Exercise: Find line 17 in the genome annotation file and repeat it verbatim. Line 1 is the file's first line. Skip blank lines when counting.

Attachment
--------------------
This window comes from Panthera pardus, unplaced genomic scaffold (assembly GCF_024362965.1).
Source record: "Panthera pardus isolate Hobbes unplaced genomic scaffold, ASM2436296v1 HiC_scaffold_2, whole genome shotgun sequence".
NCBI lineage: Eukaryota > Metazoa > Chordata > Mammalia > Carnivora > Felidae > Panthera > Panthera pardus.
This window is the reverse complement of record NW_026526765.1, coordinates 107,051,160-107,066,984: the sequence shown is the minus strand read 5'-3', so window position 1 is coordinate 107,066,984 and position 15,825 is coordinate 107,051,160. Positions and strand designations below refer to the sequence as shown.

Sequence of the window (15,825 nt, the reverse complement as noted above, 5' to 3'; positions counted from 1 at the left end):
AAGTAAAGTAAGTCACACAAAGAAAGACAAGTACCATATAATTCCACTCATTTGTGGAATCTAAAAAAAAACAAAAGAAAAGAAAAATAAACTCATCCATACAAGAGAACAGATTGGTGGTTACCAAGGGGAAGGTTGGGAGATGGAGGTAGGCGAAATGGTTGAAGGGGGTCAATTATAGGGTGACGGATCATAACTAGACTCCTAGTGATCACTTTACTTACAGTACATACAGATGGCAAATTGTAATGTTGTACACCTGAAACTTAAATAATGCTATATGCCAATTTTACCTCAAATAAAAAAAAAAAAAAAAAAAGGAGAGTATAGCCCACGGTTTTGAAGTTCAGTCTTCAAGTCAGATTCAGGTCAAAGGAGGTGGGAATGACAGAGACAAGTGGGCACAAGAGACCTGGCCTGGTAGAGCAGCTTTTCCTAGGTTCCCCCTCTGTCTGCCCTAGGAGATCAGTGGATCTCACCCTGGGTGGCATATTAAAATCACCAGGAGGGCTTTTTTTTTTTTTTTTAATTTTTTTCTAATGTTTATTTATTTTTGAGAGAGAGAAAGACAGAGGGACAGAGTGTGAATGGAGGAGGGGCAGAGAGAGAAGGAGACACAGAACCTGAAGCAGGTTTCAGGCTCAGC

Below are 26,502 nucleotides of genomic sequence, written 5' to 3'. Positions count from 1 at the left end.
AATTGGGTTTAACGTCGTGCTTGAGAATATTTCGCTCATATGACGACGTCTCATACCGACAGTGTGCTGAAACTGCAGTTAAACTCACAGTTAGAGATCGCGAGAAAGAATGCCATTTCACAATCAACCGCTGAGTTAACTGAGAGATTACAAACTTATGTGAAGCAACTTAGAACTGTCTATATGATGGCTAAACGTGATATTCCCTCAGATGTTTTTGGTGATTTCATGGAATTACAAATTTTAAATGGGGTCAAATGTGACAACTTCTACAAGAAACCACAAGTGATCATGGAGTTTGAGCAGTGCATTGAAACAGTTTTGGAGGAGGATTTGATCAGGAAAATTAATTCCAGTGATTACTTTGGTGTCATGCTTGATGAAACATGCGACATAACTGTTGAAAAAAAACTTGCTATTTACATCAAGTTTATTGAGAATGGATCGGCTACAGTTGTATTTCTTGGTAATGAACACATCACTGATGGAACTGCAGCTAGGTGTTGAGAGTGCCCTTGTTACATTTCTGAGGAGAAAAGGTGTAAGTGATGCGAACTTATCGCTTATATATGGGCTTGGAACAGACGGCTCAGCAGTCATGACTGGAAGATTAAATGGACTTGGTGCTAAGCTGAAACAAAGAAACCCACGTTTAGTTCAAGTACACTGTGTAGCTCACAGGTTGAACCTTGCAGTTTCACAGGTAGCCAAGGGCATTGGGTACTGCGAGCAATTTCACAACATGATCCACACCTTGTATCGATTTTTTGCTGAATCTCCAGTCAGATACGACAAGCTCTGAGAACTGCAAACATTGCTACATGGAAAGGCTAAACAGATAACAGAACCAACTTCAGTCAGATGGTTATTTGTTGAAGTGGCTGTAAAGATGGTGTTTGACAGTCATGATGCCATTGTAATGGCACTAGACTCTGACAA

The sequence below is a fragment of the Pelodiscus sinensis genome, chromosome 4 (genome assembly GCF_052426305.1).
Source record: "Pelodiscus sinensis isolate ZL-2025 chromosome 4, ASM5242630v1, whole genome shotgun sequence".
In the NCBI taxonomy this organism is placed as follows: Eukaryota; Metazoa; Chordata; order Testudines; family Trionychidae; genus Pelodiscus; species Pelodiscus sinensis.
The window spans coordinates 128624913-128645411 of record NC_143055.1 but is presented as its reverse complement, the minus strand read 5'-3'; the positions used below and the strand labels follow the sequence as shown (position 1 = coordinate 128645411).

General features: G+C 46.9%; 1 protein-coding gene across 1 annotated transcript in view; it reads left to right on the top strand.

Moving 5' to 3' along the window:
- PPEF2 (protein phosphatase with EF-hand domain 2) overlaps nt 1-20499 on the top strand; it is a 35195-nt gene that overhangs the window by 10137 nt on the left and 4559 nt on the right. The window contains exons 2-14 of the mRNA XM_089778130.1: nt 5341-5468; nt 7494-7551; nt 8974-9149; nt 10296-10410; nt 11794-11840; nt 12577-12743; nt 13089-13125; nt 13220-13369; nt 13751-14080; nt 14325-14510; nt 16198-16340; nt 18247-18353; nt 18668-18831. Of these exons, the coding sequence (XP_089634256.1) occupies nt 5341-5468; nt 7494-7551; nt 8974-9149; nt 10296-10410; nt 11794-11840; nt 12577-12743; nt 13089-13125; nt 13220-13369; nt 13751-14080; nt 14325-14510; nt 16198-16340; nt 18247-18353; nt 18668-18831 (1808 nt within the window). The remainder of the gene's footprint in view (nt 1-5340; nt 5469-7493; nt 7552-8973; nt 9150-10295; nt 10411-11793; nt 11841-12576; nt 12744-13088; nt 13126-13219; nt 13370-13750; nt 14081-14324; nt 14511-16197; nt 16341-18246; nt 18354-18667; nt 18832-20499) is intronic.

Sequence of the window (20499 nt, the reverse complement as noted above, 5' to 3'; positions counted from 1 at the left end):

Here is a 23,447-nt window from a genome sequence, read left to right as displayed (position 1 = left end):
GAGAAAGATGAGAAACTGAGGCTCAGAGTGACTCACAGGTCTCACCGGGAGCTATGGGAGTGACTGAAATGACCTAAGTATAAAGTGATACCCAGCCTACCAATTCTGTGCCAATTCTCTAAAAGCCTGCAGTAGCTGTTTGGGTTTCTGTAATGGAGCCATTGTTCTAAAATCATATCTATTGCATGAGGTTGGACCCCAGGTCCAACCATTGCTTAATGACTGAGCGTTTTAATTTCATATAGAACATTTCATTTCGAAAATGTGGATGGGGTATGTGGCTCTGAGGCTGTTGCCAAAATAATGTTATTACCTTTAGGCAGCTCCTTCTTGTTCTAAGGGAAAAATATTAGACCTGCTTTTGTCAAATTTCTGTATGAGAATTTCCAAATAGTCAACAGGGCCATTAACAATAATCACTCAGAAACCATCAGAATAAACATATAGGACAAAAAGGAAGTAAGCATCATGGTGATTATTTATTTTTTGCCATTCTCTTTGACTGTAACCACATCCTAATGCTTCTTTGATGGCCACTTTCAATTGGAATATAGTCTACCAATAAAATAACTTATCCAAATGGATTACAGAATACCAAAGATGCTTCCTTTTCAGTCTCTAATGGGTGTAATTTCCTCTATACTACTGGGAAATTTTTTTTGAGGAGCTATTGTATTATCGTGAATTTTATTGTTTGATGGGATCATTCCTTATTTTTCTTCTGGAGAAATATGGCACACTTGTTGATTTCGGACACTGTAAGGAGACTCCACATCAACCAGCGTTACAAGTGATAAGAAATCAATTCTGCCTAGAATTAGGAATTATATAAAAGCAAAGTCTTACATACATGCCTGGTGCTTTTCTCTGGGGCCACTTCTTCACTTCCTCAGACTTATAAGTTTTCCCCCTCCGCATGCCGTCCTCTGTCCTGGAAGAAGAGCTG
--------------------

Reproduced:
Here is a 23,447-nt window from a genome sequence, read left to right as displayed (position 1 = left end):